Nearly 97% of pest professionals have treated bed bugs in the past year, according to the 2018 Bugs Without Borders Survey conducted by the National Pest Management Association. And according to the professionals, the prevalence of these pests is increasing. More than half of pest control professionals say they receive the most complaints of bed bugs during the summer when most people are vacationing and students are returning home from college.
Bed bugs are tiny, blood-sucking insects. Mature bed bugs have flat, oval, brownish bodies. But after they feed, their bodies swell and their color turns reddish. They don’t fly, but they can move quickly across floors, walls, ceilings, furniture, and mattresses.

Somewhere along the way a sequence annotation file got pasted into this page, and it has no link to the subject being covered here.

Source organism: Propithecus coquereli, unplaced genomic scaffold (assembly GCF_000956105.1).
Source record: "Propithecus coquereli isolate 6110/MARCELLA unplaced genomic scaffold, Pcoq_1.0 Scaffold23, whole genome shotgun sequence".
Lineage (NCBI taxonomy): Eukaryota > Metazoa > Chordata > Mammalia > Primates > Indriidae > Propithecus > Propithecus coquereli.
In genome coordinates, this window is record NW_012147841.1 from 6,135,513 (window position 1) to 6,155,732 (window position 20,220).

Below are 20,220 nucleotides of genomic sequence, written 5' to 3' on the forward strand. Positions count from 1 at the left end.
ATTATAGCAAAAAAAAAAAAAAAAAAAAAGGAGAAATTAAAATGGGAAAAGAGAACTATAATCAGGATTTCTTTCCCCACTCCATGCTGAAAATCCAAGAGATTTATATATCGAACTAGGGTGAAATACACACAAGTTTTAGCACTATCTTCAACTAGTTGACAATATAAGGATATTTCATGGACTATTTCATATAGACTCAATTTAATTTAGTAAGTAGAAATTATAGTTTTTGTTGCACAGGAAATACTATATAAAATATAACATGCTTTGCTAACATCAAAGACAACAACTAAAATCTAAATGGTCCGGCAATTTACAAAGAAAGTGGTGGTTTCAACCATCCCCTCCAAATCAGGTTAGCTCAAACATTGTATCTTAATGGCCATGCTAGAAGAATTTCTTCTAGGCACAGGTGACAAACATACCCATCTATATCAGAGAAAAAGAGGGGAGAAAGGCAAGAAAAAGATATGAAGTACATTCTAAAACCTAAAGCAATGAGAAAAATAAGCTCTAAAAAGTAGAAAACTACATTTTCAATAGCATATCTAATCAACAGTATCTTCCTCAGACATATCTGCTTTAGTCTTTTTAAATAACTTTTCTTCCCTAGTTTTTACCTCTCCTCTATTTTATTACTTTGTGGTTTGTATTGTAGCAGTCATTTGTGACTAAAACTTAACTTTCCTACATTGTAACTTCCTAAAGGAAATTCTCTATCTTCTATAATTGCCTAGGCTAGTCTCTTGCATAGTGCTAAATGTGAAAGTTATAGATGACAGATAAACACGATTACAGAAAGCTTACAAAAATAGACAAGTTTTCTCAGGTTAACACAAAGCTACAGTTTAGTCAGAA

Female bed bugs lay hundreds of dust speck-sized eggs during her lifetime. Once hatched, these immature bed bugs, called nymphs, shed their skin five times as they feed, grow, and mature.
Bed bugs become most active at night and feast on humans and animals while they’re sleeping. These tiny creatures latch onto skin through an elongated beak, like a straw, that sucks the blood of its prey from three to 10 minutes before becoming engorged and crawling away. The bites are painless when they occur and don’t usually wake people. But over the next few hours, they turn into itchy welts.
Bed bug bites usually occur on the ankles, arms, or shoulders and often in straight rows on the skin. They often go away without treatment or with over-the-counter antiseptic lotions or antibiotic creams. Corticosteroid creams and oral antihistamines can help with the unbearable itching.
The good news is that bed bugs are not thought to carry diseases like other pests such as ticks or fleas. But they can be extremely difficult to treat. However, it’s not impossible. The first step is to identify whether you have a bed bug problem in the first place.